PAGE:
Objective: This review aims to make a brief overview of blood biomarkers’ clinical decision limits, possibly aiding in outcome prediction in all-aged Tetralogy of Fallot patients. Potentially, these biomarkers could also assist in necessity and timing of pulmonary valve replacement. Methods: Studies with all-aged patients with Tetralogy or Pentalogy of Fallot and blood biomarkers, BNP, NT-proBNP and hs-cTn, usage in clinical outcome prediction were included. Additionally, pulmonary valve replacement indications were considered. Other congenital heart diseases, biomarkers irrelevant to clinical outcome and associated pathologies or physiological status were the exclusion criteria. Keywords, Tetralogy and Pentalogy of Fallot, pulmonary valve replacement, blood biomarkers, yielded 69 suitable studies from Google Scholar, PubMed and Web-of-Science. 30 studies were selected. Results: Blood biomarkers were increased in TOF patients in comparison to controls; the higher the values, the worse adverse outcomes. Blood biomarkers combined with other biomarkers, imagistic methods or parameters showed promising results in outcome prediction. Conclusions: Blood biomarkers are validated as follow-up predictors in congenital heart disease paediatric patients. Further research is required to establish age-appropriate clinical decision limits. Pulmonary valve replacement timing remains controversial.

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Prevalence of human Papillomavirus associated oropharyngeal and oral squamous cell carcinoma in Asian countries: A systematic review and large-scale meta-analysis

DOI: 10.2478/amma-2023-0005

Human Papillomavirus (HPV) associated with oropharyngeal and oral squamous cell carcinoma (OPSCC and OSCC) is escalating over the years. Hence, the present review aims to determine the prevalence of HPV-OSCC and HPV-OPSCC in Asian countries over the last decades. An electronic search was conducted using nine online databases to identify English-language articles on the prevalence of HPV-OPSCC and HPV-OSCC in Asian countries from January 2011 to June 2022. The risk of bias was assessed using the JBI critical appraisal checklist and the level of evidence was determined based on the OCEBM guideline. Single-arm meta-analysis was used to estimate the weighted mean prevalence of HPV-OPSCC and HPV-OSCC among patients in Asia. Subgroup analysis meta-regression and Egger’s tests were also conducted. 59 eligible studies were included with a higher prevalence of HPV-OPSCC (32.6%-37.4%) as compared to HPV-OSCC (10.9%-23.5%). Subgroup analysis revealed that the weighted mean prevalence of HPV-OPSCC was significantly higher (P<0.001) among East Asians, while the weighted mean prevalence of HPV-OSCC was significantly higher (P<0.001) among South Asians. All studies showed a low to moderate risk of bias with the level of evidence ranked between 2 and 3. The diagnostic tools utilised and geographical locations significantly affect the findings.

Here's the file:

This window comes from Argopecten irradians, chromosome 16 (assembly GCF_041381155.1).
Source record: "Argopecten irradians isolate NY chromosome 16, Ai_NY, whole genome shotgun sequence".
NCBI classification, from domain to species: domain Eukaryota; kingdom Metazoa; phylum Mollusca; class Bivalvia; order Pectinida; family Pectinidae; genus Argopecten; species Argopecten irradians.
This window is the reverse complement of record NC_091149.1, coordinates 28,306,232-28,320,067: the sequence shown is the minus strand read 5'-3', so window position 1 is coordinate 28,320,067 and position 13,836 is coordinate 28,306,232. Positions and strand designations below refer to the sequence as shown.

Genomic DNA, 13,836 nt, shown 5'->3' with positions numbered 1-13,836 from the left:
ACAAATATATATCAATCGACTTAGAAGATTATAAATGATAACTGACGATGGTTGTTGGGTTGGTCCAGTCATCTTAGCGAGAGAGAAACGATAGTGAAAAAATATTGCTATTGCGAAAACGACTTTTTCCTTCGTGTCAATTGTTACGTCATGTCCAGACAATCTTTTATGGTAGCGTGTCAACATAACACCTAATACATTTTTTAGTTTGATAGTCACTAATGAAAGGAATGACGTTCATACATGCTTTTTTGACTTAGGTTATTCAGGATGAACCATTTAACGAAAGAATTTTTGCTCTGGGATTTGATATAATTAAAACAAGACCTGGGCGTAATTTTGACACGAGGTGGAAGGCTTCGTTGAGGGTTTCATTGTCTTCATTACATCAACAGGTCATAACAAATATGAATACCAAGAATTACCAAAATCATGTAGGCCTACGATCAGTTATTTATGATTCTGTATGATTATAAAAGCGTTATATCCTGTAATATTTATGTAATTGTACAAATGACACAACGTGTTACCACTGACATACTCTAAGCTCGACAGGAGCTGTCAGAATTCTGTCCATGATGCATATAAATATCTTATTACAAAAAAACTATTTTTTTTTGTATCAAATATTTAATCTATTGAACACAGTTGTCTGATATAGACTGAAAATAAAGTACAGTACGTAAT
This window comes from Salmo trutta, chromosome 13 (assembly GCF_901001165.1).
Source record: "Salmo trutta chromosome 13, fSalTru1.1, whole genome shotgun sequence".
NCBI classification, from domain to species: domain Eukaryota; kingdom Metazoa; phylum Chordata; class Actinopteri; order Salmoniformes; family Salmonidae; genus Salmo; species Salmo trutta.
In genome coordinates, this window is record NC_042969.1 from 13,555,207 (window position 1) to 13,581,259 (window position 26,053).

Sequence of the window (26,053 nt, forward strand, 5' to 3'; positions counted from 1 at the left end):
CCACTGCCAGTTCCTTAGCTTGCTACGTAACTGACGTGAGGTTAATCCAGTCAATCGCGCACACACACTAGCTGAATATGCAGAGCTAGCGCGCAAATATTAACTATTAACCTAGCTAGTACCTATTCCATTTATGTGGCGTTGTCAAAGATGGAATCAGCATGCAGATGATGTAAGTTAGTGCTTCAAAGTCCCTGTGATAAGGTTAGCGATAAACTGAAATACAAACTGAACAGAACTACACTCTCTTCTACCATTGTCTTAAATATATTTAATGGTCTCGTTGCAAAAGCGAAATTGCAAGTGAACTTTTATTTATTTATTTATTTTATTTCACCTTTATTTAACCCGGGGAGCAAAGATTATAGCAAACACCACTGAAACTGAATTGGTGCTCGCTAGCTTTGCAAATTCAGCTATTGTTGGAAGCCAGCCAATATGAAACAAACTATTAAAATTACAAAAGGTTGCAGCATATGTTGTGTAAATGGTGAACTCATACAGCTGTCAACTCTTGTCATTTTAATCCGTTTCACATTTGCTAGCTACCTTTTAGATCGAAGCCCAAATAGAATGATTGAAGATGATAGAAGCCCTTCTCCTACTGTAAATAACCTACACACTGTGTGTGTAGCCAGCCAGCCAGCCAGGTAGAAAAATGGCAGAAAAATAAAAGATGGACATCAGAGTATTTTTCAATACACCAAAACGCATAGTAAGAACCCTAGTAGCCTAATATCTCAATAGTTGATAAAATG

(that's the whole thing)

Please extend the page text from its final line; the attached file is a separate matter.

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Management of denture stomatitis: An overview

DOI: 10.2478/amma-2023-0007

Denture stomatitis is a common inflammation of the palatal mucosa beneath removable dentures. The objective of this article was to examine the systematic reviews and clinical trials pertaining to the treatment of denture stomatitis. For this research, electronic databases (PubMed, Embase, Scopus, and ISI Web of Science) were searched from January 2000 to June 2021 using specified MESH keywords. Irrelevant articles were eliminated in three steps based on their titles, abstracts, and body texts. In the final analysis, 47 papers were selected, which included 12 systematic reviews and 35 clinical trials. Herbal compounds and denture disinfection were the interventions most commonly indicated. We concluded that, possibly due to the complex nature of this lesion’s etiology, there is no present definitive therapy guideline for this prevalent lesion.

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Cannabidiol in the context of sleeping disorders-induced oxidative stress

DOI: 10.2478/amma-2022-0023